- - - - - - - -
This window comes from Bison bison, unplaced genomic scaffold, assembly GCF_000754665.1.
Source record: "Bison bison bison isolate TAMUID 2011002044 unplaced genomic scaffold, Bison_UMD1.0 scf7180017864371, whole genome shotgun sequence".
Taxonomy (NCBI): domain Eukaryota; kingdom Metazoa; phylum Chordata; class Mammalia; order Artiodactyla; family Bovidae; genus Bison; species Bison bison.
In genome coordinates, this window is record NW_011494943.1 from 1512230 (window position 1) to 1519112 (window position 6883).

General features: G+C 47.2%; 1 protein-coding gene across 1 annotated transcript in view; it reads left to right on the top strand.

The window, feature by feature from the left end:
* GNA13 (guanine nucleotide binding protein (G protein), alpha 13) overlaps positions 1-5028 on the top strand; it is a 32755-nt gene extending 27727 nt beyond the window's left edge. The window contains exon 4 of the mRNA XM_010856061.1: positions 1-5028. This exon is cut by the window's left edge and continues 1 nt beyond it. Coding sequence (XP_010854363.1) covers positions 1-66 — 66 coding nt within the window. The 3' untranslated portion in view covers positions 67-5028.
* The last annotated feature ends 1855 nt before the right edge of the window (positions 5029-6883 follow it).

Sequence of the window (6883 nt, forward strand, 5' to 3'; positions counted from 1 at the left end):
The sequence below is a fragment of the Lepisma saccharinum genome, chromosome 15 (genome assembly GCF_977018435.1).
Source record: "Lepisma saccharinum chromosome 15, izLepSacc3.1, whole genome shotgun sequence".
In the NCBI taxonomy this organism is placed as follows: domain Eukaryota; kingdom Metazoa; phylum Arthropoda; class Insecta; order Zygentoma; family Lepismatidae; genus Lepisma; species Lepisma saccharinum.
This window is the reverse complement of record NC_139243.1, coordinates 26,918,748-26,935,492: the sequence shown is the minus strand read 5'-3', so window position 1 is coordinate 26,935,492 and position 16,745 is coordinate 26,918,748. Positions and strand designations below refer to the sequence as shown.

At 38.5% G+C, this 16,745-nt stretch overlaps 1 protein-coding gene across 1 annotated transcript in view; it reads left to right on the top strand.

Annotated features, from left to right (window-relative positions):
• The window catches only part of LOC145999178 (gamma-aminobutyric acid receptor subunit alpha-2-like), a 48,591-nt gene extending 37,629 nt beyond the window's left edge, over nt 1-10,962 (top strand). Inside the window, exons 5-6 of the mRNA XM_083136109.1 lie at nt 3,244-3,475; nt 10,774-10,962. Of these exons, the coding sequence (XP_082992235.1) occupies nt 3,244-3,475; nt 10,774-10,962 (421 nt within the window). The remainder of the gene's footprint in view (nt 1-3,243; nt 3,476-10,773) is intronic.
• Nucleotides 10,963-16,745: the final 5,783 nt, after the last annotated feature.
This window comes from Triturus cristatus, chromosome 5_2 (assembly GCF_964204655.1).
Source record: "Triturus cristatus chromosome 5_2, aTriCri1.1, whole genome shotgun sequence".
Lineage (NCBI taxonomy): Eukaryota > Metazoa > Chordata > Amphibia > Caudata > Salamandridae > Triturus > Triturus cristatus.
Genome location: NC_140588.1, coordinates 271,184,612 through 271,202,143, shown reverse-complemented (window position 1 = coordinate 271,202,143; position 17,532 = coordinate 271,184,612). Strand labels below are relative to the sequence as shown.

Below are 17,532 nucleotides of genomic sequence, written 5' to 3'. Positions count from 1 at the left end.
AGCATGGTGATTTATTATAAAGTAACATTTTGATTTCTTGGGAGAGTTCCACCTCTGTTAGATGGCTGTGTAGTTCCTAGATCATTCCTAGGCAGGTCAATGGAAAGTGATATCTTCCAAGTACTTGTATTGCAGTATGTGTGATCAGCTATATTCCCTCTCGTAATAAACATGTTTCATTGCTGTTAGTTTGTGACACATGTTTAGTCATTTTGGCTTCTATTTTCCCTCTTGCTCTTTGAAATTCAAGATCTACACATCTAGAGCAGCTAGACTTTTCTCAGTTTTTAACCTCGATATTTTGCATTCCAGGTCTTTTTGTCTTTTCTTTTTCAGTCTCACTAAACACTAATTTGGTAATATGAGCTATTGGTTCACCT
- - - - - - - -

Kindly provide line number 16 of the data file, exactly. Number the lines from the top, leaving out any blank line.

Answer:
• The window catches only part of LOC145999178 (gamma-aminobutyric acid receptor subunit alpha-2-like), a 48,591-nt gene extending 37,629 nt beyond the window's left edge, over nt 1-10,962 (top strand). Inside the window, exons 5-6 of the mRNA XM_083136109.1 lie at nt 3,244-3,475; nt 10,774-10,962. Of these exons, the coding sequence (XP_082992235.1) occupies nt 3,244-3,475; nt 10,774-10,962 (421 nt within the window). The remainder of the gene's footprint in view (nt 1-3,243; nt 3,476-10,773) is intronic.